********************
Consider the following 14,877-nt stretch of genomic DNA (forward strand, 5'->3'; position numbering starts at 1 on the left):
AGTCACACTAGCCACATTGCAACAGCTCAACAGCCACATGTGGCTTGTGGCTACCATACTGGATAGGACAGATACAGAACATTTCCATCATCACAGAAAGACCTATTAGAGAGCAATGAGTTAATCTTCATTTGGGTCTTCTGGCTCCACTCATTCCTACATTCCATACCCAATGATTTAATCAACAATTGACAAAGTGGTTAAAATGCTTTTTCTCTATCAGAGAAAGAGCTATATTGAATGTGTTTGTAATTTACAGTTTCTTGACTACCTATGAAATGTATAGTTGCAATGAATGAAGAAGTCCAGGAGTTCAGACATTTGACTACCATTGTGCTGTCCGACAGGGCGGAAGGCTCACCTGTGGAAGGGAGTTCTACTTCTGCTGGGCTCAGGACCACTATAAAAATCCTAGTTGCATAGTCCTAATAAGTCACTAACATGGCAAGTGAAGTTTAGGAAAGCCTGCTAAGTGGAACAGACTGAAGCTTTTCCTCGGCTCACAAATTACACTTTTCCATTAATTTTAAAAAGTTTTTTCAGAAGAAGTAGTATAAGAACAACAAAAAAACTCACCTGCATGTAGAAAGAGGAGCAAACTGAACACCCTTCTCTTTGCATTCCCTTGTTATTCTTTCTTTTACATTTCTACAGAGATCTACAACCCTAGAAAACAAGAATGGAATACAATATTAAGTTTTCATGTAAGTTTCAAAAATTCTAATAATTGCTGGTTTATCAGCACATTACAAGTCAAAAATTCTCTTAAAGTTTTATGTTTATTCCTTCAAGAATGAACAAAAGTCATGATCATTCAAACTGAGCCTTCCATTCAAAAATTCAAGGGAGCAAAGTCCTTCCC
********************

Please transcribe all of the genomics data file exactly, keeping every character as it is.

Consider the following 14,877-nt stretch of genomic DNA (forward strand, 5'->3'; position numbering starts at 1 on the left):
AGTCACACTAGCCACATTGCAACAGCTCAACAGCCACATGTGGCTTGTGGCTACCATACTGGATAGGACAGATACAGAACATTTCCATCATCACAGAAAGACCTATTAGAGAGCAATGAGTTAATCTTCATTTGGGTCTTCTGGCTCCACTCATTCCTACATTCCATACCCAATGATTTAATCAACAATTGACAAAGTGGTTAAAATGCTTTTTCTCTATCAGAGAAAGAGCTATATTGAATGTGTTTGTAATTTACAGTTTCTTGACTACCTATGAAATGTATAGTTGCAATGAATGAAGAAGTCCAGGAGTTCAGACATTTGACTACCATTGTGCTGTCCGACAGGGCGGAAGGCTCACCTGTGGAAGGGAGTTCTACTTCTGCTGGGCTCAGGACCACTATAAAAATCCTAGTTGCATAGTCCTAATAAGTCACTAACATGGCAAGTGAAGTTTAGGAAAGCCTGCTAAGTGGAACAGACTGAAGCTTTTCCTCGGCTCACAAATTACACTTTTCCATTAATTTTAAAAAGTTTTTTCAGAAGAAGTAGTATAAGAACAACAAAAAAACTCACCTGCATGTAGAAAGAGGAGCAAACTGAACACCCTTCTCTTTGCATTCCCTTGTTATTCTTTCTTTTACATTTCTACAGAGATCTACAACCCTAGAAAACAAGAATGGAATACAATATTAAGTTTTCATGTAAGTTTCAAAAATTCTAATAATTGCTGGTTTATCAGCACATTACAAGTCAAAAATTCTCTTAAAGTTTTATGTTTATTCCTTCAAGAATGAACAAAAGTCATGATCATTCAAACTGAGCCTTCCATTCAAAAATTCAAGGGAGCAAAGTCCTTCCC